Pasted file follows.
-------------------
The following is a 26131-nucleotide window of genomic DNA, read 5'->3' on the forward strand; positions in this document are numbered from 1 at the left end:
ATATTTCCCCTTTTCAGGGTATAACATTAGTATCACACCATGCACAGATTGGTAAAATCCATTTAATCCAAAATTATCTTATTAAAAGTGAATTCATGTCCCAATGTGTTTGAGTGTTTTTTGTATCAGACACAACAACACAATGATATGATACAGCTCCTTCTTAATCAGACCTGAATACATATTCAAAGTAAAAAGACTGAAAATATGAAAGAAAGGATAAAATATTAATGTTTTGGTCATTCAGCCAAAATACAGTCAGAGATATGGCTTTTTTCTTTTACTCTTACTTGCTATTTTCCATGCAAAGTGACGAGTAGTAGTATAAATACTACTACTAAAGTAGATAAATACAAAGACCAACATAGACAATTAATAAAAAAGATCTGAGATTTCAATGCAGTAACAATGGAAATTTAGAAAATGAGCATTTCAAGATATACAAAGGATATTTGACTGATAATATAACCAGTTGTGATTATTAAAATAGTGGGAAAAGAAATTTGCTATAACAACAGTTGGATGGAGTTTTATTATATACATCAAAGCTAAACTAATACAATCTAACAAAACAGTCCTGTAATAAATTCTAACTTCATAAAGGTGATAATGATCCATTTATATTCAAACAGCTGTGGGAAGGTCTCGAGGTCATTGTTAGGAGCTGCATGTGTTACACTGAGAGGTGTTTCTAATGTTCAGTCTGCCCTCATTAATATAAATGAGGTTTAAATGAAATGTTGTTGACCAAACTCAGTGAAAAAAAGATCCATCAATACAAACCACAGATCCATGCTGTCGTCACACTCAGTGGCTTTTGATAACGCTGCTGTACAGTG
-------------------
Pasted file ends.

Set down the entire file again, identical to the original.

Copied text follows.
The following is a 26131-nucleotide window of genomic DNA, read 5'->3' on the forward strand; positions in this document are numbered from 1 at the left end:
ATATTTCCCCTTTTCAGGGTATAACATTAGTATCACACCATGCACAGATTGGTAAAATCCATTTAATCCAAAATTATCTTATTAAAAGTGAATTCATGTCCCAATGTGTTTGAGTGTTTTTTGTATCAGACACAACAACACAATGATATGATACAGCTCCTTCTTAATCAGACCTGAATACATATTCAAAGTAAAAAGACTGAAAATATGAAAGAAAGGATAAAATATTAATGTTTTGGTCATTCAGCCAAAATACAGTCAGAGATATGGCTTTTTTCTTTTACTCTTACTTGCTATTTTCCATGCAAAGTGACGAGTAGTAGTATAAATACTACTACTAAAGTAGATAAATACAAAGACCAACATAGACAATTAATAAAAAAGATCTGAGATTTCAATGCAGTAACAATGGAAATTTAGAAAATGAGCATTTCAAGATATACAAAGGATATTTGACTGATAATATAACCAGTTGTGATTATTAAAATAGTGGGAAAAGAAATTTGCTATAACAACAGTTGGATGGAGTTTTATTATATACATCAAAGCTAAACTAATACAATCTAACAAAACAGTCCTGTAATAAATTCTAACTTCATAAAGGTGATAATGATCCATTTATATTCAAACAGCTGTGGGAAGGTCTCGAGGTCATTGTTAGGAGCTGCATGTGTTACACTGAGAGGTGTTTCTAATGTTCAGTCTGCCCTCATTAATATAAATGAGGTTTAAATGAAATGTTGTTGACCAAACTCAGTGAAAAAAAGATCCATCAATACAAACCACAGATCCATGCTGTCGTCACACTCAGTGGCTTTTGATAACGCTGCTGTACAGTG